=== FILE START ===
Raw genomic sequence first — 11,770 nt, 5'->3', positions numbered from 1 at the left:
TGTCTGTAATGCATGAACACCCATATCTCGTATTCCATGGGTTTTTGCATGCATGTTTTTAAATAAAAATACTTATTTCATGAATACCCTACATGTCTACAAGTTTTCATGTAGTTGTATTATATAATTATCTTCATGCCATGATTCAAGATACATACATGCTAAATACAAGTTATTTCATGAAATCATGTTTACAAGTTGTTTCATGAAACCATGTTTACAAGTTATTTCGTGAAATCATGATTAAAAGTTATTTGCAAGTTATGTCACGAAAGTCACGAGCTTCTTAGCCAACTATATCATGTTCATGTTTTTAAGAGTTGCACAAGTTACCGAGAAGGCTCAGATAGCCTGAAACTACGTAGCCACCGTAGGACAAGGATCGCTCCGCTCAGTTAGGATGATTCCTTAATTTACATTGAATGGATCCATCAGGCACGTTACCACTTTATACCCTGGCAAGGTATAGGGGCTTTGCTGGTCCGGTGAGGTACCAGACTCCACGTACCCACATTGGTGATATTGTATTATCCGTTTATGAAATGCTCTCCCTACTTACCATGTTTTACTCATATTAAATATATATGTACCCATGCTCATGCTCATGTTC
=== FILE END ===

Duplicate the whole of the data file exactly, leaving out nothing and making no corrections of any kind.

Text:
Raw genomic sequence first — 11,770 nt, 5'->3', positions numbered from 1 at the left:
TGTCTGTAATGCATGAACACCCATATCTCGTATTCCATGGGTTTTTGCATGCATGTTTTTAAATAAAAATACTTATTTCATGAATACCCTACATGTCTACAAGTTTTCATGTAGTTGTATTATATAATTATCTTCATGCCATGATTCAAGATACATACATGCTAAATACAAGTTATTTCATGAAATCATGTTTACAAGTTGTTTCATGAAACCATGTTTACAAGTTATTTCGTGAAATCATGATTAAAAGTTATTTGCAAGTTATGTCACGAAAGTCACGAGCTTCTTAGCCAACTATATCATGTTCATGTTTTTAAGAGTTGCACAAGTTACCGAGAAGGCTCAGATAGCCTGAAACTACGTAGCCACCGTAGGACAAGGATCGCTCCGCTCAGTTAGGATGATTCCTTAATTTACATTGAATGGATCCATCAGGCACGTTACCACTTTATACCCTGGCAAGGTATAGGGGCTTTGCTGGTCCGGTGAGGTACCAGACTCCACGTACCCACATTGGTGATATTGTATTATCCGTTTATGAAATGCTCTCCCTACTTACCATGTTTTACTCATATTAAATATATATGTACCCATGCTCATGCTCATGTTC